Rifle Park Pond shows on maps as early as the 1870s. This pond was roughly the size of a city block. In 1899, a four-year-old boy by the name of Conrad Kohn drowned there. Kohn and another neighborhood boy were catching minnows when Conrad waded too deep into the water. He never resurfaced. By the 1940s, the pond was filled as the land was repurposed for a new school and running track at the corner of Earl Street & Third Street East in eastern St. Paul.

Other Lost Bodies of Water in St. Paul

There are many more lakes and ponds that once called St. Paul home, though they were were seldom named, and there are little or no historical context to remember them by. Pictured below are several now-extinct bodies of water in St. Paul that I came across. These lakes and ponds have been posthumously named.

These lakes and ponds are just a handful of the many that have vanished during the city’s early years of industrialization. St. Paul saw an unprecedented growth in population during the latter half of the 19th century with the formation of milling, banking, and railroad industries. However, several lakes and ponds were considered truculent and subjectively impeded the progress of St. Paul’s development. The City Beautiful movement may have provided St. Paul with great parks, the Como Golf Course, and even the State Fair. However, this same movement saw the elimination of several lakes that called this region home for thousands of years.

The lost lakes of St. Paul suffered the same fate as the lost lakes of Minneapolis. The lands and bodies of water were taken by Euro-American settlers from Native Americans and brought into an expanding industrialized American empire. In the process of being integrated into the regime of industrialization, these lakes faced the unfair judgment. When these lakes stood in the way of further progress, they were leveled and filled.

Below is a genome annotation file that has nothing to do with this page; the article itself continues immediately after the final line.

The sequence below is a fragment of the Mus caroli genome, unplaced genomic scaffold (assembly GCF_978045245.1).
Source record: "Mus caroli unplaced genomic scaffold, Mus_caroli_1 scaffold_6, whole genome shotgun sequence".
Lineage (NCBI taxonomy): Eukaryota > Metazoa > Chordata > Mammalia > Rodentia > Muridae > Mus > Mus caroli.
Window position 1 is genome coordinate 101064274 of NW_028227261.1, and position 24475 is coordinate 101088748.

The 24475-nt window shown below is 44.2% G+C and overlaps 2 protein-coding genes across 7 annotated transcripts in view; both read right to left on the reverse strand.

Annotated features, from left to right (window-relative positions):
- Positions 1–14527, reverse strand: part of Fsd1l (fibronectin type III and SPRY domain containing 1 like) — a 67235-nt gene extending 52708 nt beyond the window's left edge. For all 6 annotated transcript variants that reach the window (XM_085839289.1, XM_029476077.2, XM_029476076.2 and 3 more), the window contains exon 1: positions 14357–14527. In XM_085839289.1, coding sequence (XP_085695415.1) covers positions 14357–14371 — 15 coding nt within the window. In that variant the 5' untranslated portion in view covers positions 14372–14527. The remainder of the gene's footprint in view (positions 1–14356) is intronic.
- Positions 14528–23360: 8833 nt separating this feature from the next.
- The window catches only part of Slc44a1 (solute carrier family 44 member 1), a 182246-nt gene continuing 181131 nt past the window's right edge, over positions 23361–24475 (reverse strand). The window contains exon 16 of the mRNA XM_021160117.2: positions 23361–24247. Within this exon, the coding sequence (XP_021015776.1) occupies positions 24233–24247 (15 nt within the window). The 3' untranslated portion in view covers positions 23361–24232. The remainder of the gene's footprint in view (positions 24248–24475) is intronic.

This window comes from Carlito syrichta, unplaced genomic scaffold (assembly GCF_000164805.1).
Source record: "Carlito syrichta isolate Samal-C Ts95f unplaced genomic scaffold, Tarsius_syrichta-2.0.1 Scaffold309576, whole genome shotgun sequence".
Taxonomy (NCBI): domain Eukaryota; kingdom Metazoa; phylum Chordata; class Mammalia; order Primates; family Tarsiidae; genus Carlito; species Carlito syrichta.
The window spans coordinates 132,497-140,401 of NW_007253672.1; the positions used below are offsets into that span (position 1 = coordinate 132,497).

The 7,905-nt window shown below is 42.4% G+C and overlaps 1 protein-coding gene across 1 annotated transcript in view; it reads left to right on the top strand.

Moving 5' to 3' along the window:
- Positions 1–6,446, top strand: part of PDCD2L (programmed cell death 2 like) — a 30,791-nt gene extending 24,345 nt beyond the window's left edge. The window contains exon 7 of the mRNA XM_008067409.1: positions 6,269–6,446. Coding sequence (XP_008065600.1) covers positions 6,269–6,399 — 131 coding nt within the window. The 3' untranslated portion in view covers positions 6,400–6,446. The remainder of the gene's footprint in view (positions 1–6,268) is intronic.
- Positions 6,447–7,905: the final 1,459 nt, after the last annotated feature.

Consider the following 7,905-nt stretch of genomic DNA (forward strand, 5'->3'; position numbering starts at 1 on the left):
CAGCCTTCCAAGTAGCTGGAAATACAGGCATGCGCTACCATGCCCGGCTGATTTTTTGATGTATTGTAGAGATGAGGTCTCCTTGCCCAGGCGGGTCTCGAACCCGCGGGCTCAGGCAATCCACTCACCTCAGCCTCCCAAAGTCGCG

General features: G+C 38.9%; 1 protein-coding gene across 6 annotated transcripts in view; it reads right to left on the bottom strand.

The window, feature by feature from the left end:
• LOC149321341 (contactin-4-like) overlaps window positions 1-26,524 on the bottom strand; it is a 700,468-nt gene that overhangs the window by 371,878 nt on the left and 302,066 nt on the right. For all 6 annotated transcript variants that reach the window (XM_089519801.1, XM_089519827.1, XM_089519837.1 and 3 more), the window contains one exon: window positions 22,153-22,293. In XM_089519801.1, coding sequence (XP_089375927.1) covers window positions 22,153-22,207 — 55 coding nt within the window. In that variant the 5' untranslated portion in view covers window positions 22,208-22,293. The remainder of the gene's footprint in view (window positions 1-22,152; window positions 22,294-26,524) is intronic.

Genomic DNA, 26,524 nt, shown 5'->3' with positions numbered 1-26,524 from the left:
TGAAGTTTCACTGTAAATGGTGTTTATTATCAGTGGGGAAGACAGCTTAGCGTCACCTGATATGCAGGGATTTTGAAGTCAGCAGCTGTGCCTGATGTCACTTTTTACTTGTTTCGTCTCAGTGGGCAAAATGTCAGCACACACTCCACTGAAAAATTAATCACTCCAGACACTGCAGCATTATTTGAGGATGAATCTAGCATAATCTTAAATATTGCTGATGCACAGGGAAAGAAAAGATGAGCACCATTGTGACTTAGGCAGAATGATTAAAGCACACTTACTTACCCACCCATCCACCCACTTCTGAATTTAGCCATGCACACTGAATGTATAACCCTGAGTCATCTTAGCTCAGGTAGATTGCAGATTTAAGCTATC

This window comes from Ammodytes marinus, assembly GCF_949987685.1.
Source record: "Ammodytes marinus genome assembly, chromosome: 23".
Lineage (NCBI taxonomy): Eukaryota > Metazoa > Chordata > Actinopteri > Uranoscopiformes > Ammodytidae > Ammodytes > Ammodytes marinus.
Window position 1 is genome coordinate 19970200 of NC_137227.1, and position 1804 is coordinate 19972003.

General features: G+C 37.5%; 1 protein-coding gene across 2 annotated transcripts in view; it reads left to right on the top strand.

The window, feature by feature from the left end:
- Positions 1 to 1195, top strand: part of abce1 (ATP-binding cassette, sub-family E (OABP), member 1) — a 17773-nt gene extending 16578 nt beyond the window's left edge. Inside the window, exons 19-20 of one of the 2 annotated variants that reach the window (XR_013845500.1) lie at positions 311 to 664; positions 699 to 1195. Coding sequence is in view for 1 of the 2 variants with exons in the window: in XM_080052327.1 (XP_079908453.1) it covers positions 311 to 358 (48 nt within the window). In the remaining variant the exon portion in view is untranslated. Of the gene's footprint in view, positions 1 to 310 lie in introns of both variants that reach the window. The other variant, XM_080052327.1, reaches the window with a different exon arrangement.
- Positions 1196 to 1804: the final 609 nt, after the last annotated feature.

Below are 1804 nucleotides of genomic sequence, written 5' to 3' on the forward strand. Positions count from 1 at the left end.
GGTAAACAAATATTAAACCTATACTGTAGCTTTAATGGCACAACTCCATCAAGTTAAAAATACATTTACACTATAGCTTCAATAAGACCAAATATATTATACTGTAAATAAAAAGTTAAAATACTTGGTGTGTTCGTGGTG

Holman lake in 1874. This former lake and wetland is now the location of the St. Paul Downtown Airport.
Merriam Park Pond, 1914. This pond was likely artificial and was concrete-lined. The pond was removed to create a rec center and tennis courts.
Kittson Pond in 1885. This small pond was located across the train tracks from the present-day Minnesota Music Cafe. The pictured stream has been tunneled underground.
Lindley Park Pond in 1908, near the present-day intersection of Euclid Avenue and Frank Street. This area may still serve as a wetland.
Pennsylvania Street Pond, 1885. This site is now a business park at the intersection of Rice Street and Pennsylvania Street.
Swedehenge Millpond, 1885. This milling pond once existed within Swede Hollow Park on the now-buried Phalen Creek.
Two small ponds at the intersection of E. 7th and Arcade, 1885.
Burlington Pond, 1923. The pond is the dark splotch in the center of the image. This site is now a warehouse park to the west of Can Can Wonderland.

This story originally appeared on The Minnesota Historian, the local history website run by Josh Biber.